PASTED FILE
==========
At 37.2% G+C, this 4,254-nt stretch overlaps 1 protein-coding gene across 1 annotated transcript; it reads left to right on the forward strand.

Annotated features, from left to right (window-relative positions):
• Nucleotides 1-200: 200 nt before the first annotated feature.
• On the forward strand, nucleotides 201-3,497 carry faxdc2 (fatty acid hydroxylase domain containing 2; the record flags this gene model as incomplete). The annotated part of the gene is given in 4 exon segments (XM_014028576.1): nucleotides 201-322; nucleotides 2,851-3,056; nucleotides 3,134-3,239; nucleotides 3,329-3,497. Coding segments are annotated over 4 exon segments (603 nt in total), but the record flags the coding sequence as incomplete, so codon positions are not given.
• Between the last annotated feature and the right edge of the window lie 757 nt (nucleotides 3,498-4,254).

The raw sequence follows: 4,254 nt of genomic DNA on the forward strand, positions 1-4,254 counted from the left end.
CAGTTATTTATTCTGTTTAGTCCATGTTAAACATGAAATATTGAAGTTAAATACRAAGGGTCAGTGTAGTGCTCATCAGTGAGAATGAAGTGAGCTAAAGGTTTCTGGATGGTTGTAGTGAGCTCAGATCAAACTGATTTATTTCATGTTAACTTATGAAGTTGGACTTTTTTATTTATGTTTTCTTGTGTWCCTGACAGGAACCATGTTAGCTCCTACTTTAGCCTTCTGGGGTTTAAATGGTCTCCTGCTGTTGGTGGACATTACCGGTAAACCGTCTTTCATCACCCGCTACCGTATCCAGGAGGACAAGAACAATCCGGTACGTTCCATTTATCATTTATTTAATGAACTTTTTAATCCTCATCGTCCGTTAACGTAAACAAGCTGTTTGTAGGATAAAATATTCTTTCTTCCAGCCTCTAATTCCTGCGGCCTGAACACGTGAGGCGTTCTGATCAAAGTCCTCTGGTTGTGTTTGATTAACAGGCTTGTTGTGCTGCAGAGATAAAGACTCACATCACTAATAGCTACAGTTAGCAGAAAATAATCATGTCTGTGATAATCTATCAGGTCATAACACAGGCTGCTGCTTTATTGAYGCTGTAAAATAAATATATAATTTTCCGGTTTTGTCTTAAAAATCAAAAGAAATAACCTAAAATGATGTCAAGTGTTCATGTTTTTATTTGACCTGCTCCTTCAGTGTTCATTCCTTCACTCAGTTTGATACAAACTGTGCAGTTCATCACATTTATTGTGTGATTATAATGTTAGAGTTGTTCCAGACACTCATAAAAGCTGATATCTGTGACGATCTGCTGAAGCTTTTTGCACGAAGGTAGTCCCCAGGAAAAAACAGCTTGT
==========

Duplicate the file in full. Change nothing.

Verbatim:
At 37.2% G+C, this 4,254-nt stretch overlaps 1 protein-coding gene across 1 annotated transcript; it reads left to right on the forward strand.

Annotated features, from left to right (window-relative positions):
• Nucleotides 1-200: 200 nt before the first annotated feature.
• On the forward strand, nucleotides 201-3,497 carry faxdc2 (fatty acid hydroxylase domain containing 2; the record flags this gene model as incomplete). The annotated part of the gene is given in 4 exon segments (XM_014028576.1): nucleotides 201-322; nucleotides 2,851-3,056; nucleotides 3,134-3,239; nucleotides 3,329-3,497. Coding segments are annotated over 4 exon segments (603 nt in total), but the record flags the coding sequence as incomplete, so codon positions are not given.
• Between the last annotated feature and the right edge of the window lie 757 nt (nucleotides 3,498-4,254).

The raw sequence follows: 4,254 nt of genomic DNA on the forward strand, positions 1-4,254 counted from the left end.
CAGTTATTTATTCTGTTTAGTCCATGTTAAACATGAAATATTGAAGTTAAATACRAAGGGTCAGTGTAGTGCTCATCAGTGAGAATGAAGTGAGCTAAAGGTTTCTGGATGGTTGTAGTGAGCTCAGATCAAACTGATTTATTTCATGTTAACTTATGAAGTTGGACTTTTTTATTTATGTTTTCTTGTGTWCCTGACAGGAACCATGTTAGCTCCTACTTTAGCCTTCTGGGGTTTAAATGGTCTCCTGCTGTTGGTGGACATTACCGGTAAACCGTCTTTCATCACCCGCTACCGTATCCAGGAGGACAAGAACAATCCGGTACGTTCCATTTATCATTTATTTAATGAACTTTTTAATCCTCATCGTCCGTTAACGTAAACAAGCTGTTTGTAGGATAAAATATTCTTTCTTCCAGCCTCTAATTCCTGCGGCCTGAACACGTGAGGCGTTCTGATCAAAGTCCTCTGGTTGTGTTTGATTAACAGGCTTGTTGTGCTGCAGAGATAAAGACTCACATCACTAATAGCTACAGTTAGCAGAAAATAATCATGTCTGTGATAATCTATCAGGTCATAACACAGGCTGCTGCTTTATTGAYGCTGTAAAATAAATATATAATTTTCCGGTTTTGTCTTAAAAATCAAAAGAAATAACCTAAAATGATGTCAAGTGTTCATGTTTTTATTTGACCTGCTCCTTCAGTGTTCATTCCTTCACTCAGTTTGATACAAACTGTGCAGTTCATCACATTTATTGTGTGATTATAATGTTAGAGTTGTTCCAGACACTCATAAAAGCTGATATCTGTGACGATCTGCTGAAGCTTTTTGCACGAAGGTAGTCCCCAGGAAAAAACAGCTTGT